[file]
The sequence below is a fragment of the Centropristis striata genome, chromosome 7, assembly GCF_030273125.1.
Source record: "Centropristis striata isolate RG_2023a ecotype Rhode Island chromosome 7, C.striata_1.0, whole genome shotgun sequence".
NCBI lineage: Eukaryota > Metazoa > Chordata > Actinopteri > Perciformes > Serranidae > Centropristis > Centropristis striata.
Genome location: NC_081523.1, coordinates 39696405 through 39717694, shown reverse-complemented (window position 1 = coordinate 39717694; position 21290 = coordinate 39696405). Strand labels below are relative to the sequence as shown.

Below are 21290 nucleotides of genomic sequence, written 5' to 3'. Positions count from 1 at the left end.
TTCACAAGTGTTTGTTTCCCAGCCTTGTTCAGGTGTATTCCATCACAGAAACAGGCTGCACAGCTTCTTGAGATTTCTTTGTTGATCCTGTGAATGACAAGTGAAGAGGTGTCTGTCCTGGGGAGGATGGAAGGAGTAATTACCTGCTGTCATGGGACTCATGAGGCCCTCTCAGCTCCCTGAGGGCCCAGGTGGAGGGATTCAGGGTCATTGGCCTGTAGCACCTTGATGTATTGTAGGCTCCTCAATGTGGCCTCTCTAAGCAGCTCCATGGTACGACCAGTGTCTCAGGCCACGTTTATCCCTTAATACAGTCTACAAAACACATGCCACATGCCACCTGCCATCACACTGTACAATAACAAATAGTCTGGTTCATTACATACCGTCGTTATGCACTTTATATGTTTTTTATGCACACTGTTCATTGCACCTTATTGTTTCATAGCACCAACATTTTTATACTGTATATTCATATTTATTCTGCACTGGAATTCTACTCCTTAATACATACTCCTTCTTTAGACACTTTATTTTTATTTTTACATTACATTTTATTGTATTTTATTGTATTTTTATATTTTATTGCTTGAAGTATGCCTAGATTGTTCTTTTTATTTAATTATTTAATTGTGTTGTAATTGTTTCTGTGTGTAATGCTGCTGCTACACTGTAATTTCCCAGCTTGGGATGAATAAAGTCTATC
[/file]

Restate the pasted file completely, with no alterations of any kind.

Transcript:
The sequence below is a fragment of the Centropristis striata genome, chromosome 7, assembly GCF_030273125.1.
Source record: "Centropristis striata isolate RG_2023a ecotype Rhode Island chromosome 7, C.striata_1.0, whole genome shotgun sequence".
NCBI lineage: Eukaryota > Metazoa > Chordata > Actinopteri > Perciformes > Serranidae > Centropristis > Centropristis striata.
Genome location: NC_081523.1, coordinates 39696405 through 39717694, shown reverse-complemented (window position 1 = coordinate 39717694; position 21290 = coordinate 39696405). Strand labels below are relative to the sequence as shown.

Below are 21290 nucleotides of genomic sequence, written 5' to 3'. Positions count from 1 at the left end.
TTCACAAGTGTTTGTTTCCCAGCCTTGTTCAGGTGTATTCCATCACAGAAACAGGCTGCACAGCTTCTTGAGATTTCTTTGTTGATCCTGTGAATGACAAGTGAAGAGGTGTCTGTCCTGGGGAGGATGGAAGGAGTAATTACCTGCTGTCATGGGACTCATGAGGCCCTCTCAGCTCCCTGAGGGCCCAGGTGGAGGGATTCAGGGTCATTGGCCTGTAGCACCTTGATGTATTGTAGGCTCCTCAATGTGGCCTCTCTAAGCAGCTCCATGGTACGACCAGTGTCTCAGGCCACGTTTATCCCTTAATACAGTCTACAAAACACATGCCACATGCCACCTGCCATCACACTGTACAATAACAAATAGTCTGGTTCATTACATACCGTCGTTATGCACTTTATATGTTTTTTATGCACACTGTTCATTGCACCTTATTGTTTCATAGCACCAACATTTTTATACTGTATATTCATATTTATTCTGCACTGGAATTCTACTCCTTAATACATACTCCTTCTTTAGACACTTTATTTTTATTTTTACATTACATTTTATTGTATTTTATTGTATTTTTATATTTTATTGCTTGAAGTATGCCTAGATTGTTCTTTTTATTTAATTATTTAATTGTGTTGTAATTGTTTCTGTGTGTAATGCTGCTGCTACACTGTAATTTCCCAGCTTGGGATGAATAAAGTCTATC